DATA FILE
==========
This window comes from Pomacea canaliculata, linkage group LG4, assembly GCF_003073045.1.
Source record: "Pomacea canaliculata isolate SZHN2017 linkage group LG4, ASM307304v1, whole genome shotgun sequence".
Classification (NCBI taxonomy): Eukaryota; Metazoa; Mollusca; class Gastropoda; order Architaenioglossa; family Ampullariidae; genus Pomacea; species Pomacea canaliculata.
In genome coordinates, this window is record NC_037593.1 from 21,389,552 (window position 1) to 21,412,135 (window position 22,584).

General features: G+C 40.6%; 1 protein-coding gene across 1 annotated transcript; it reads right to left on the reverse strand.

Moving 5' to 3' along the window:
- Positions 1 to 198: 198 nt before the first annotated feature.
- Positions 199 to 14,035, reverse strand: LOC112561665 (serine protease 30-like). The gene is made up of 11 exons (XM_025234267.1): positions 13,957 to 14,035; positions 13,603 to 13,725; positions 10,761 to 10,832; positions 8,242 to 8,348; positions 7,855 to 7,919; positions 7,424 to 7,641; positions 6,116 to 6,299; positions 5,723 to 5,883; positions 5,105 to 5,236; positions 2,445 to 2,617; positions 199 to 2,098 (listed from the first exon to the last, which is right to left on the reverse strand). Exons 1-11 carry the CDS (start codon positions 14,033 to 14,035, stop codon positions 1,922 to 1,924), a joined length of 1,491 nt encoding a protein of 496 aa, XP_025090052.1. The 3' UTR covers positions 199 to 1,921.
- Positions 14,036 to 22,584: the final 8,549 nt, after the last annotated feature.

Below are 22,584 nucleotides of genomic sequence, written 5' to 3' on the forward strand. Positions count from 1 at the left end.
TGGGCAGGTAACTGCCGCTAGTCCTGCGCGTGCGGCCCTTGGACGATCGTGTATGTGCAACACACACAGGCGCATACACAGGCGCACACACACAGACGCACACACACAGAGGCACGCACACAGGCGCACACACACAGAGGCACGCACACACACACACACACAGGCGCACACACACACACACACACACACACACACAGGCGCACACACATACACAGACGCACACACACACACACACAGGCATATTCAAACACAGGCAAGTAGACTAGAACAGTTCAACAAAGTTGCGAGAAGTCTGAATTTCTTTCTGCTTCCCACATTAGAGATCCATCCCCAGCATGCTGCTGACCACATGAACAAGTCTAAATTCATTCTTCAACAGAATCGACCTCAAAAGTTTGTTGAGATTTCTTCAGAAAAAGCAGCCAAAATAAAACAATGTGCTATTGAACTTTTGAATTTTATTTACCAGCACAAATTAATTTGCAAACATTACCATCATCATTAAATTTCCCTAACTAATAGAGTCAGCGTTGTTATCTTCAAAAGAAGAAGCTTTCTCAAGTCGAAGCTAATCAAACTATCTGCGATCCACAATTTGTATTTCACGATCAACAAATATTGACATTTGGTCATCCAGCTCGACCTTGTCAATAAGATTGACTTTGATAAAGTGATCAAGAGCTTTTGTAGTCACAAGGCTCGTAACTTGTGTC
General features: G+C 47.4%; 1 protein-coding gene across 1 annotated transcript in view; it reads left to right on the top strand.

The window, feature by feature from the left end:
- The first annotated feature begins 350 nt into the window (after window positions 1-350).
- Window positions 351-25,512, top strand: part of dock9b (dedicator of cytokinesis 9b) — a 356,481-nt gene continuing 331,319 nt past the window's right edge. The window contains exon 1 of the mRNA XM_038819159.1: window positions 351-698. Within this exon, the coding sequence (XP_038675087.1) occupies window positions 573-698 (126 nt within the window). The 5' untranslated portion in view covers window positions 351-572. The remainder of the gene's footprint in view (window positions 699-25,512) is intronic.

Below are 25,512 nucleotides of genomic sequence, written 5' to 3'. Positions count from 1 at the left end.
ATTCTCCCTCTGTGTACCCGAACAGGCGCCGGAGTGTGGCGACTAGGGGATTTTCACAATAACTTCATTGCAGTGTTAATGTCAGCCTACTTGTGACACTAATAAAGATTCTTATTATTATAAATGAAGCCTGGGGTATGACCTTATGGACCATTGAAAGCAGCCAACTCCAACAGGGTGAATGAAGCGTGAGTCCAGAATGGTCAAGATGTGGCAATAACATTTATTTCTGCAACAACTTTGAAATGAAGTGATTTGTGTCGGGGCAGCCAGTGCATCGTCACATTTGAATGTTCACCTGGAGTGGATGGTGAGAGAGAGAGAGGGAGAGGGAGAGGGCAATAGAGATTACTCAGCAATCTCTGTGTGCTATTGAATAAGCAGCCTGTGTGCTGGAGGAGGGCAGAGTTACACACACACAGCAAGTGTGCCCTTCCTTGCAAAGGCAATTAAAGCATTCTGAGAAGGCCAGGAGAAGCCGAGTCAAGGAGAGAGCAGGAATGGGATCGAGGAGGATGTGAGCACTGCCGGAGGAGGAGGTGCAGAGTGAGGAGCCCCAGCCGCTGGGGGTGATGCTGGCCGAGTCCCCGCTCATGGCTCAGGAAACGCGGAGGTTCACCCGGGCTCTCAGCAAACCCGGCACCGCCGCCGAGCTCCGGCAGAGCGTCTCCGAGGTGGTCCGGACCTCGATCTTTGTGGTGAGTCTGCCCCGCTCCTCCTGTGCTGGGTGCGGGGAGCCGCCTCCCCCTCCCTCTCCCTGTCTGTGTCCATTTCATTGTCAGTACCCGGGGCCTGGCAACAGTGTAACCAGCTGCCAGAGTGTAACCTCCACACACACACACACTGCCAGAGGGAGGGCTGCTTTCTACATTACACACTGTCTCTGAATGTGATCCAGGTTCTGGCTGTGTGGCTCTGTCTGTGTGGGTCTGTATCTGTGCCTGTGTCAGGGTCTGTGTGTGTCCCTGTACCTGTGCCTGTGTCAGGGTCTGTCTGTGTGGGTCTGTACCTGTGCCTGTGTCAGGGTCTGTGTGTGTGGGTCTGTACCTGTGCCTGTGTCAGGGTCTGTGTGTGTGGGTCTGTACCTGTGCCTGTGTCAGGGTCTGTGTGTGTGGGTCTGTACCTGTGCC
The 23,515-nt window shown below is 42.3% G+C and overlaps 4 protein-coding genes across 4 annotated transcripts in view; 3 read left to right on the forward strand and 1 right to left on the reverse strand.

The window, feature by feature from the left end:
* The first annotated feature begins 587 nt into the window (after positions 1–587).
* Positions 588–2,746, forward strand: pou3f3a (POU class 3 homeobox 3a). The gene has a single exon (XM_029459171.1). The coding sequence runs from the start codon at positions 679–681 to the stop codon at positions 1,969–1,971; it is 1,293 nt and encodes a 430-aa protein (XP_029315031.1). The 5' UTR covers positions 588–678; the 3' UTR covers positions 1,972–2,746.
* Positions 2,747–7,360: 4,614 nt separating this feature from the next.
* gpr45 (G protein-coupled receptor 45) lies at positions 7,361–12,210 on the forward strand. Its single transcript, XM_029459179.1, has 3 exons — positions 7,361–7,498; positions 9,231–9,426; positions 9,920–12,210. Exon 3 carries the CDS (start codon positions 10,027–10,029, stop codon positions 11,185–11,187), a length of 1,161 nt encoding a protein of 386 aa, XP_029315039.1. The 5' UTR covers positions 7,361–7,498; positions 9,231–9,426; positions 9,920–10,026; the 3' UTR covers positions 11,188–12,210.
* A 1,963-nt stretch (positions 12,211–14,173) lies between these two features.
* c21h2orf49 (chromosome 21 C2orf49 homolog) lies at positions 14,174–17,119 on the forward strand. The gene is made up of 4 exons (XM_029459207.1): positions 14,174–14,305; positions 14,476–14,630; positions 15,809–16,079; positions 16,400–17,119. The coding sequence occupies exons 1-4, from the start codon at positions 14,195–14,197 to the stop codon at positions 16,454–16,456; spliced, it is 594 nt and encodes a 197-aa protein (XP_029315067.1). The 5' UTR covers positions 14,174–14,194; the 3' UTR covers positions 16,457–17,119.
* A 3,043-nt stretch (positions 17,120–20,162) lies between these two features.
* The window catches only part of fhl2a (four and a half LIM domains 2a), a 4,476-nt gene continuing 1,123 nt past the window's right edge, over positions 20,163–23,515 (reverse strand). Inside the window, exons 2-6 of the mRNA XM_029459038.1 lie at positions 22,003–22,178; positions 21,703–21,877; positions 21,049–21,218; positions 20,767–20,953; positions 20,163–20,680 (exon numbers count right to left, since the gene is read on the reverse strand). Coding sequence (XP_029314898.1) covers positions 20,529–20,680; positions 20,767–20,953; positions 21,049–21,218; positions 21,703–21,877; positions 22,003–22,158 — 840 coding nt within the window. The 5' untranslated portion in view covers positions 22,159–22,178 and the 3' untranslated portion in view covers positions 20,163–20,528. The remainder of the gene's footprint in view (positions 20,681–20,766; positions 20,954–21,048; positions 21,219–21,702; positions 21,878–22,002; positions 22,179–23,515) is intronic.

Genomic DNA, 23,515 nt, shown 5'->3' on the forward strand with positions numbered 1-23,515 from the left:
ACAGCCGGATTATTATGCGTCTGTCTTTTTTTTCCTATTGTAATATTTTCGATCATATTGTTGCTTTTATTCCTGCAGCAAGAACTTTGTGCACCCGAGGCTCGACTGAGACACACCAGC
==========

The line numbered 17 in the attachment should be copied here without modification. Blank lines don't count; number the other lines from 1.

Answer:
ATTCTCCCTCTGTGTACCCGAACAGGCGCCGGAGTGTGGCGACTAGGGGATTTTCACAATAACTTCATTGCAGTGTTAATGTCAGCCTACTTGTGACACTAATAAAGATTCTTATTATTATAAATGAAGCCTGGGGTATGACCTTATGGACCATTGAAAGCAGCCAACTCCAACAGGGTGAATGAAGCGTGAGTCCAGAATGGTCAAGATGTGGCAATAACATTTATTTCTGCAACAACTTTGAAATGAAGTGATTTGTGTCGGGGCAGCCAGTGCATCGTCACATTTGAATGTTCACCTGGAGTGGATGGTGAGAGAGAGAGAGGGAGAGGGAGAGGGCAATAGAGATTACTCAGCAATCTCTGTGTGCTATTGAATAAGCAGCCTGTGTGCTGGAGGAGGGCAGAGTTACACACACACAGCAAGTGTGCCCTTCCTTGCAAAGGCAATTAAAGCATTCTGAGAAGGCCAGGAGAAGCCGAGTCAAGGAGAGAGCAGGAATGGGATCGAGGAGGATGTGAGCACTGCCGGAGGAGGAGGTGCAGAGTGAGGAGCCCCAGCCGCTGGGGGTGATGCTGGCCGAGTCCCCGCTCATGGCTCAGGAAACGCGGAGGTTCACCCGGGCTCTCAGCAAACCCGGCACCGCCGCCGAGCTCCGGCAGAGCGTCTCCGAGGTGGTCCGGACCTCGATCTTTGTGGTGAGTCTGCCCCGCTCCTCCTGTGCTGGGTGCGGGGAGCCGCCTCCCCCTCCCTCTCCCTGTCTGTGTCCATTTCATTGTCAGTACCCGGGGCCTGGCAACAGTGTAACCAGCTGCCAGAGTGTAACCTCCACACACACACACACTGCCAGAGGGAGGGCTGCTTTCTACATTACACACTGTCTCTGAATGTGATCCAGGTTCTGGCTGTGTGGCTCTGTCTGTGTGGGTCTGTATCTGTGCCTGTGTCAGGGTCTGTGTGTGTCCCTGTACCTGTGCCTGTGTCAGGGTCTGTCTGTGTGGGTCTGTACCTGTGCCTGTGTCAGGGTCTGTGTGTGTGGGTCTGTACCTGTGCCTGTGTCAGGGTCTGTGTGTGTGGGTCTGTACCTGTGCCTGTGTCAGGGTCTGTGTGTGTGGGTCTGTACCTGTGCC